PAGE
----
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Gonzaga Men: Five Storylines to Watch

Thanksgiving is around the corner. We’re so close.

I have never picked Gonzaga to win the National Championship prior to the season. While filling out brackets in March, I’ve only picked them to win it all one time and that was two years ago when they fell to Texas Tech. Even the 2017 team I had losing the National Title game to North Carolina (really wish I was wrong on that one...). I would not have picked them this past March either.

That all changes this year. Gonzaga is my pick to win the National Title and I say it with absolute confidence. Barring injuries, they have the most complete roster and the highest ceiling of any team in college basketball. They have explosive guard play that Gonzaga teams rarely have and that you need to win in March, while still having a dominant post presence. This is by far the most athletic team they have ever had and their versatility is off the charts. Maybe it’s just me, but it seems like there’s something about this season that screams “this is Mark Few’s time.” The last seven years, this program has gone from good to elite and this feels like it’s finally the moment.

Now that I’ve got you way too excited, let’s talk about what to watch for this season. Obviously, the number one issue is Covid-19. That goes without saying and I don’t want to dwell on that reality in this article. There will be cancelations, I’m sure, but college basketball will chug along as best as possible. All of these bullet points are strictly things to watch on the court.

1. The Rotation

Realistically, all 11 of Gonzaga’s available scholarship players have an argument to get minutes this season. Unfortunately, several of them will be relegated to the bench. Jalen Suggs, Joel Ayayi, Corey Kispert, Anton Watson, and Drew Timme is going to be the likely starting five. Aaron Cook is going to be the first guard off the bench. In all likelihood, Oumar Ballo will be the backup center. That’s your core seven. We all know Mark Few loves to cap his rotation at seven or eight players when January and February roll around, but he does make exceptions when it’s warranted. The 2013 team that leapt to number one for the first time in school history had 10 players average double digit minutes and Few kept a nine-man rotation throughout the postseason. Dominick Harris and Julian Strawther are both ready to play right now. Harris is an active defender and an energizer bunny. Even if his jumper isn’t working quite yet, he can certainly earn minutes on the other end of the court. Julian Strawther’s scoring ability and versatility can be plugged in right away for any program in America. The question now becomes: how many minutes do those two guys get? With no cupcakes prior to Kansas, Few may just go with who he trusts the most and only play those core seven guys in the opener before expanding. A lot of the rotation may have to do with lineups.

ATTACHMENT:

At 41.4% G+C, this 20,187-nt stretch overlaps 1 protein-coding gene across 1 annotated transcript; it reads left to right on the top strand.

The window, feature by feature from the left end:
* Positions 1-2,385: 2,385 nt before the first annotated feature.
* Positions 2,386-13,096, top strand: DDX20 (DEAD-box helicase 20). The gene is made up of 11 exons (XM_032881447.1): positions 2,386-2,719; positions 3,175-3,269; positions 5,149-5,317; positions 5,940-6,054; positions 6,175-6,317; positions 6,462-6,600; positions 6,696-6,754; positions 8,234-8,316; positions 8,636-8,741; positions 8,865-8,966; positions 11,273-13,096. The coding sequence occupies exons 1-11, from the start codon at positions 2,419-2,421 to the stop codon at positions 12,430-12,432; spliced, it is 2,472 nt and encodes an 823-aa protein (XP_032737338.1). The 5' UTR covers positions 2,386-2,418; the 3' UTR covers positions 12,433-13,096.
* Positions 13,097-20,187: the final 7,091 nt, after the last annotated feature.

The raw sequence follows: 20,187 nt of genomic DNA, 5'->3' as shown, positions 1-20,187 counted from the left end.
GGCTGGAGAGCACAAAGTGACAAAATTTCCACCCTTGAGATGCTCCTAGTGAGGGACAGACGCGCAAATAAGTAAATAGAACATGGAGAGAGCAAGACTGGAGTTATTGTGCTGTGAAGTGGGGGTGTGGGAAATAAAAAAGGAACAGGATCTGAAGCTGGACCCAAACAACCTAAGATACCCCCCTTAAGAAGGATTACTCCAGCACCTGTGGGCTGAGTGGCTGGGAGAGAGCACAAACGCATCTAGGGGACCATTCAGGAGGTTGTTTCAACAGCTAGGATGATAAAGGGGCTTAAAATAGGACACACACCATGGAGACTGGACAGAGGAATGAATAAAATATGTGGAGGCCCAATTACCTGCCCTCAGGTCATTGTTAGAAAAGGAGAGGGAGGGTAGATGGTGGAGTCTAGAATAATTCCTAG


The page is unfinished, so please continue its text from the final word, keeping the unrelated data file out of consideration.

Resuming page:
2. Small Ball

If Drew Timme and Oumar Ballo can’t function very well together, or Julian Strawther is not ready to play heavy minutes right away, Gonzaga will play a good amount of small ball. You saw glimpses of it last season when Kispert slid to the “4” and you’ll see that same thing this season. They still run their ball screens, but with slight variations. Gonzaga has never had a guard and wing rotation as good as they will have this year. Cook, Suggs, Ayayi, Harris, Strawther, and Kispert can all get downhill in a hurry. They’re all explosive, strong, and finish well at the rim. Most Gonzaga teams the last decade have played through the post, and to some extent, they still will when Timme is in the game. But don’t be surprised if you see this team adapt to a lot more perimeter drives than ever before because of their personnel.

3. Three-Point Shooting